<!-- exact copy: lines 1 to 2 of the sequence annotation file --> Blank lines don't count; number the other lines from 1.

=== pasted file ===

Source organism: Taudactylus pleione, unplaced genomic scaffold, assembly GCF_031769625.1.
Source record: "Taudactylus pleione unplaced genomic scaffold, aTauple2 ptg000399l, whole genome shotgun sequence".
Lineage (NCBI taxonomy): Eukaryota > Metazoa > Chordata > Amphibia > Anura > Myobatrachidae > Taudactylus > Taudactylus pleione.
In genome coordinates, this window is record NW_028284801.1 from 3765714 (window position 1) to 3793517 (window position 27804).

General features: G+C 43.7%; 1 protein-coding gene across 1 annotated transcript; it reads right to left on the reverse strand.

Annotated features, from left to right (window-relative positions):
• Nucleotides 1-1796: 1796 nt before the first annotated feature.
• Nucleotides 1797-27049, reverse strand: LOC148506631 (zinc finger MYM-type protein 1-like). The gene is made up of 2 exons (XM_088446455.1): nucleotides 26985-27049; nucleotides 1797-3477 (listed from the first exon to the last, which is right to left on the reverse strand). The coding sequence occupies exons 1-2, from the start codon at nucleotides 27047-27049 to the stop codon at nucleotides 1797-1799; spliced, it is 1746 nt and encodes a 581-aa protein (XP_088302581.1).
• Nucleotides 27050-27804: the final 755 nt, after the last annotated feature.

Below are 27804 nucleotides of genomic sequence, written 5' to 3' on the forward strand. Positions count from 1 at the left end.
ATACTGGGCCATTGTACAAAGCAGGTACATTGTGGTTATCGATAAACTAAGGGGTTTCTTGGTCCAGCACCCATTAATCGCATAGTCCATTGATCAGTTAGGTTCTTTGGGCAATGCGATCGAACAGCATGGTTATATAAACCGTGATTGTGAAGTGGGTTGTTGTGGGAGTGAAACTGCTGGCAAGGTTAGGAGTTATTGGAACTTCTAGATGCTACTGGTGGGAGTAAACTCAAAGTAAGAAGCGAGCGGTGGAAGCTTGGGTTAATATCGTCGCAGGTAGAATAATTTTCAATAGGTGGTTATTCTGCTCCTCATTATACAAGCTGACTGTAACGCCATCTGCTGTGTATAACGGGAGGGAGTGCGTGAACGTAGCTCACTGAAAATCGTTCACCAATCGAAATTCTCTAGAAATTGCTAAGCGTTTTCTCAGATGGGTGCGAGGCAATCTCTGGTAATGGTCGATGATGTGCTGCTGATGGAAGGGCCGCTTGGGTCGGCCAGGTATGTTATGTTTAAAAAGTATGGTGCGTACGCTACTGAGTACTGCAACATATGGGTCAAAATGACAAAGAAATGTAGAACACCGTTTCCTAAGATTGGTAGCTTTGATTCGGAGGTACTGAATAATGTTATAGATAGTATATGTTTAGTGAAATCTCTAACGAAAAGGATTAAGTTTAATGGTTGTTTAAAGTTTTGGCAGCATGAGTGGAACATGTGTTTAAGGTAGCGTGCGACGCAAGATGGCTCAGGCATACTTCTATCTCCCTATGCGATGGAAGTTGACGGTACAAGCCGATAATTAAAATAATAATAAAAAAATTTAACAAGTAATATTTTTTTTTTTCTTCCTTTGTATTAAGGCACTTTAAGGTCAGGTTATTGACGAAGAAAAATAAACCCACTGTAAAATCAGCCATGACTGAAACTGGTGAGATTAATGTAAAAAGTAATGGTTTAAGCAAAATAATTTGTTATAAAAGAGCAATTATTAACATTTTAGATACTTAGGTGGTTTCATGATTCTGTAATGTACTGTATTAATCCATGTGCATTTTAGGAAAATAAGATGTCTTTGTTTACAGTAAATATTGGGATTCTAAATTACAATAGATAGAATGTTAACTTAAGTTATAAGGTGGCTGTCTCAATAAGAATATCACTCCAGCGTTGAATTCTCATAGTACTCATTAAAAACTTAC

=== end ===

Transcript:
Source organism: Taudactylus pleione, unplaced genomic scaffold, assembly GCF_031769625.1.
Source record: "Taudactylus pleione unplaced genomic scaffold, aTauple2 ptg000399l, whole genome shotgun sequence".